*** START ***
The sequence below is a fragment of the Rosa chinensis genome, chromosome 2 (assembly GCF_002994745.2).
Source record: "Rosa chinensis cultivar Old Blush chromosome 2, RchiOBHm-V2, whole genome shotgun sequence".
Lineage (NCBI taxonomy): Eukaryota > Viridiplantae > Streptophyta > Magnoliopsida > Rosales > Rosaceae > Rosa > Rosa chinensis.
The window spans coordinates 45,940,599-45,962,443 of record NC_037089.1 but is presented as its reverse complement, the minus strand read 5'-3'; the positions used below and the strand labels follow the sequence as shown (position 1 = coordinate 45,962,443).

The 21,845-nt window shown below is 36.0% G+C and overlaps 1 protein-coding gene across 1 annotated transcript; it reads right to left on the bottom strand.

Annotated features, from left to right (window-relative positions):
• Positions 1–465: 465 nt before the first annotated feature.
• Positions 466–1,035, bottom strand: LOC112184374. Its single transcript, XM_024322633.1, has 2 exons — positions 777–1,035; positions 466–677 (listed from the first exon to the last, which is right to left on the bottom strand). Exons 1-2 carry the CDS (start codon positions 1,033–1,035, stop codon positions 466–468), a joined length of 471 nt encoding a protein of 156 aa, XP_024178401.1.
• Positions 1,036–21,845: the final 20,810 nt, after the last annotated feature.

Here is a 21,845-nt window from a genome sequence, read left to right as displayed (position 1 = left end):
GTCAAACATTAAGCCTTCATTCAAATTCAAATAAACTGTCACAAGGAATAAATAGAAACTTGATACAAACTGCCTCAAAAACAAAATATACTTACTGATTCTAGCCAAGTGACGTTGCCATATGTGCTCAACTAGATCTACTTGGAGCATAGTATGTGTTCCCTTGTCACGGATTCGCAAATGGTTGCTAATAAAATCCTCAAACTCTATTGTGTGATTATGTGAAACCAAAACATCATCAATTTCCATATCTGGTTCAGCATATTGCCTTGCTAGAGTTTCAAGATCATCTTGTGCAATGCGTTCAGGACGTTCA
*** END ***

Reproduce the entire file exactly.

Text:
The sequence below is a fragment of the Rosa chinensis genome, chromosome 2 (assembly GCF_002994745.2).
Source record: "Rosa chinensis cultivar Old Blush chromosome 2, RchiOBHm-V2, whole genome shotgun sequence".
Lineage (NCBI taxonomy): Eukaryota > Viridiplantae > Streptophyta > Magnoliopsida > Rosales > Rosaceae > Rosa > Rosa chinensis.
The window spans coordinates 45,940,599-45,962,443 of record NC_037089.1 but is presented as its reverse complement, the minus strand read 5'-3'; the positions used below and the strand labels follow the sequence as shown (position 1 = coordinate 45,962,443).

The 21,845-nt window shown below is 36.0% G+C and overlaps 1 protein-coding gene across 1 annotated transcript; it reads right to left on the bottom strand.

Annotated features, from left to right (window-relative positions):
• Positions 1–465: 465 nt before the first annotated feature.
• Positions 466–1,035, bottom strand: LOC112184374. Its single transcript, XM_024322633.1, has 2 exons — positions 777–1,035; positions 466–677 (listed from the first exon to the last, which is right to left on the bottom strand). Exons 1-2 carry the CDS (start codon positions 1,033–1,035, stop codon positions 466–468), a joined length of 471 nt encoding a protein of 156 aa, XP_024178401.1.
• Positions 1,036–21,845: the final 20,810 nt, after the last annotated feature.

Here is a 21,845-nt window from a genome sequence, read left to right as displayed (position 1 = left end):
GTCAAACATTAAGCCTTCATTCAAATTCAAATAAACTGTCACAAGGAATAAATAGAAACTTGATACAAACTGCCTCAAAAACAAAATATACTTACTGATTCTAGCCAAGTGACGTTGCCATATGTGCTCAACTAGATCTACTTGGAGCATAGTATGTGTTCCCTTGTCACGGATTCGCAAATGGTTGCTAATAAAATCCTCAAACTCTATTGTGTGATTATGTGAAACCAAAACATCATCAATTTCCATATCTGGTTCAGCATATTGCCTTGCTAGAGTTTCAAGATCATCTTGTGCAATGCGTTCAGGACGTTCA